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The Elderly

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Jordyn Hanevold

on 26 September 2017

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Transcript of The Elderly

Kolob Facilities

2 Different areas of the unit
1one area less severe dimensia
second area more severe dimentia
residents will not leave their room for fear of forgetting where it is and having to ask furthering their confirmation of having dimentia
12 rooms in second clinic
20 clients
1 nurse 5 CNA’s work 6-6
I activity director
2 separate activities for each unit
one is more sensory and more childlike the other is more hands on and building

Lots of activities
Elemenatry kids singing
Music is big for them
“Music will be the big difference between this generation and the next” Activities dirlkfa;s
The Elderly
Marilyn Luptak gave great insight concerning historical culutral approaches to the elderly, in her periodical titled "Social Work and The End-Of-Life Care For Older People: A Historical Perspective":
Nonverbal Communication
Non verbal communication differs among cultures around the world. After visiting with the elderly at Kolob, we found that the individuals living there use facial expressions as a form of nonverbal communication. A lot of the residents are sassy, cranky, and senile, and we would often see them rolling their eyes at other residents. This was one of the more common forms of nonverbal communication we saw. In addition, most of the residents also maintained eye contact during conversation and
some used their hands
when speaking.
Said the little boy, "Sometimes I drop my spoon."
Said the little old man, "I do that too."
The little boy whispered, "I wet my pants."
"I do that too," laughed the little old man.
Said the little boy, "I often cry."
The old man nodded, So do I."
"But worst of all," said the boy, "it seems grown-ups don't pay attention to me."
And he felt the warmth of the wrinkled old hand. "I know what you mean,"said the little old man.

Silverstein, 1981, "The Little Boy and the Old Man"
Intercultural Relationships
Because residents of retirement homes have limitations on who they can see, they are somewhat restricted on having current intercultural relationships. To gather a more in depth analysis of the elderly and their intercultural relationships, we relied on interviews. In these interviews, we asked a series of questions pertaining to the participants' past and present:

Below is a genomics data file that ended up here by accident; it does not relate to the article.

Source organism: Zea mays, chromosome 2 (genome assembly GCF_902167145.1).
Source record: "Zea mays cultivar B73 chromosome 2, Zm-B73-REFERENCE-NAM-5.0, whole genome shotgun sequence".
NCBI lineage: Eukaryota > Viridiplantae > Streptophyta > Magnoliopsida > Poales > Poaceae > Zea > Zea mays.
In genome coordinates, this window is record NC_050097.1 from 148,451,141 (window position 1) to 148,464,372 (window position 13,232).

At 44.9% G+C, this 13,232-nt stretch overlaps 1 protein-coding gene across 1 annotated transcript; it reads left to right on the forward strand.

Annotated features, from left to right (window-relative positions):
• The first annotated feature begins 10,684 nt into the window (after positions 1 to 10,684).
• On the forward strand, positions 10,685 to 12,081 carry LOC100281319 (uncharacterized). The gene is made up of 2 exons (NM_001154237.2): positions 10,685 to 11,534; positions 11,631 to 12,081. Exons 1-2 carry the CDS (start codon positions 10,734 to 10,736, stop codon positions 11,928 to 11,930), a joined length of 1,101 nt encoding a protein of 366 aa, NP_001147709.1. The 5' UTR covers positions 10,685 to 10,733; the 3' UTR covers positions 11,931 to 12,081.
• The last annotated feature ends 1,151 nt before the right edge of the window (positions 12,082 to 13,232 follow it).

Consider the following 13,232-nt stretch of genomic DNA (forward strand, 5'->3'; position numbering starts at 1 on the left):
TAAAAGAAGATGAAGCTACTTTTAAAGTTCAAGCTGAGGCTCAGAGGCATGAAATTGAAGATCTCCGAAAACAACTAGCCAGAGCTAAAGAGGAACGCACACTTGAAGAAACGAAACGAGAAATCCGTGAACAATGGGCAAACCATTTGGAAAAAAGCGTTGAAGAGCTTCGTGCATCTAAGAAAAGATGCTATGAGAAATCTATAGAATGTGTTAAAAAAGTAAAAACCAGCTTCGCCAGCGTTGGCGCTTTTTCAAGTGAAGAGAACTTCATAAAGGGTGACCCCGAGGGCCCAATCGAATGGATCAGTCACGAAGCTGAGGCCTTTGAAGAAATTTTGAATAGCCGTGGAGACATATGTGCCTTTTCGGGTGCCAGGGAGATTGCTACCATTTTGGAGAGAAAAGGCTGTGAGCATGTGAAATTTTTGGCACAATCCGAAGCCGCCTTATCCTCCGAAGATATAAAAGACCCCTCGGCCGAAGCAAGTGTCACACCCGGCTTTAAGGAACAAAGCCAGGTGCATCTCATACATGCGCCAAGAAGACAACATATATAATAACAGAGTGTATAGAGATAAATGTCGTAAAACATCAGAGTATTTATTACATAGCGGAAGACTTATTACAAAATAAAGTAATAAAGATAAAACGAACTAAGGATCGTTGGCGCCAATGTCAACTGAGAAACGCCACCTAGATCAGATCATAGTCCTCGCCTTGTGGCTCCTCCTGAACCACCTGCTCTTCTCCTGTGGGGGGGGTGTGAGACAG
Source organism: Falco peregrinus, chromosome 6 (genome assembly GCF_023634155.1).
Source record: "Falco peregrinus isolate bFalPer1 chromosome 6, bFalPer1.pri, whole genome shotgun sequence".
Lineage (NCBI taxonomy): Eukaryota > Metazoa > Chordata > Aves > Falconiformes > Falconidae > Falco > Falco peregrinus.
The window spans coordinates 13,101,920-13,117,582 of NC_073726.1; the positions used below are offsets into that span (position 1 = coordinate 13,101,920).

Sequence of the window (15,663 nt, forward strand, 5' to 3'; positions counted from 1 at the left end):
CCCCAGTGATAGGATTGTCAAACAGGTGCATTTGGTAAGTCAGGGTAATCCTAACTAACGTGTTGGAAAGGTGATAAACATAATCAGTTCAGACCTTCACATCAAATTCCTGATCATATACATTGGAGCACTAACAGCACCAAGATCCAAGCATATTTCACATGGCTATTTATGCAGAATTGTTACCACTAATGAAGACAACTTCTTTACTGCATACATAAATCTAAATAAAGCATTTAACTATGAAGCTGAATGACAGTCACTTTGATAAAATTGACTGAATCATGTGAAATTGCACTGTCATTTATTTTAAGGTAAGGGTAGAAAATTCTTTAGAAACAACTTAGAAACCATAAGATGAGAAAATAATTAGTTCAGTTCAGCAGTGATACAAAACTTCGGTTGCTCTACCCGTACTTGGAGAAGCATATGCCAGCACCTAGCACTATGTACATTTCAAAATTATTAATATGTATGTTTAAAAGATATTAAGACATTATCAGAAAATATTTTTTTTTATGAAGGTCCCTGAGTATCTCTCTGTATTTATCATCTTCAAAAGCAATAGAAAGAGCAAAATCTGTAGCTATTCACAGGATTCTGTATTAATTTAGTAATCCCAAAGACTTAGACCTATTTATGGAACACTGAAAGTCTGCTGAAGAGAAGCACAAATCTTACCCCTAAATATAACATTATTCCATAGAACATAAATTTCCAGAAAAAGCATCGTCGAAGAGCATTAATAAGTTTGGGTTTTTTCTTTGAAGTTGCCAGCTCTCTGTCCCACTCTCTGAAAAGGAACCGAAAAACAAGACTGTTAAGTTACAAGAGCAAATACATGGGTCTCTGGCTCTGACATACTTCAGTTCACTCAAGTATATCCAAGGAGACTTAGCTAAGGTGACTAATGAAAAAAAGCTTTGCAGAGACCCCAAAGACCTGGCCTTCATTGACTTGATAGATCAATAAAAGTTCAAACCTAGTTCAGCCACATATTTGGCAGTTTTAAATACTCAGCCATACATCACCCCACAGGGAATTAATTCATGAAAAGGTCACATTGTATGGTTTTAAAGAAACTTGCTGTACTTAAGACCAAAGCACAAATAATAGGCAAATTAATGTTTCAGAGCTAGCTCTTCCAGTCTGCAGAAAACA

We see conflict all the time in our own culture. However, it may be hard to see conflict when you are not in the culture. For us to get an in-depth idea of the conflict we conducted a few interviews where we asked questions about conflict with in or around the elderly culture.
Reaching Out
Not until the 16th and 17th hundreds did the struggle against death emerge, before it was always about making sure one passed comfortably from this life to the next with friends and family around (8). It wasn't until the 20th century that America really started to focus on the end-of-life care. During the early part of the century, "being old in America was emerging as a social position equated with need" (As cited in Luptak, pg. 8, 2004)
Economic needs of the elderly were more important early in the century over their other needs until the Social Security Act of 1935
In the first 50 Years of the century the older population quadrupled in number
In 1940 older people were seen normal if they received dependency, disability and isolation
More tha 3/4s of all the people facing death died in a hospital or nurisng home, making death invisible
1964 Medicare health insurance program
1990 Supreme court recognized the ability for the elderly to refuse services
(Luptak, pg 7-10, 2004)
Medical ailments in older populations often are misdiagnosed or completely overlooked by physicians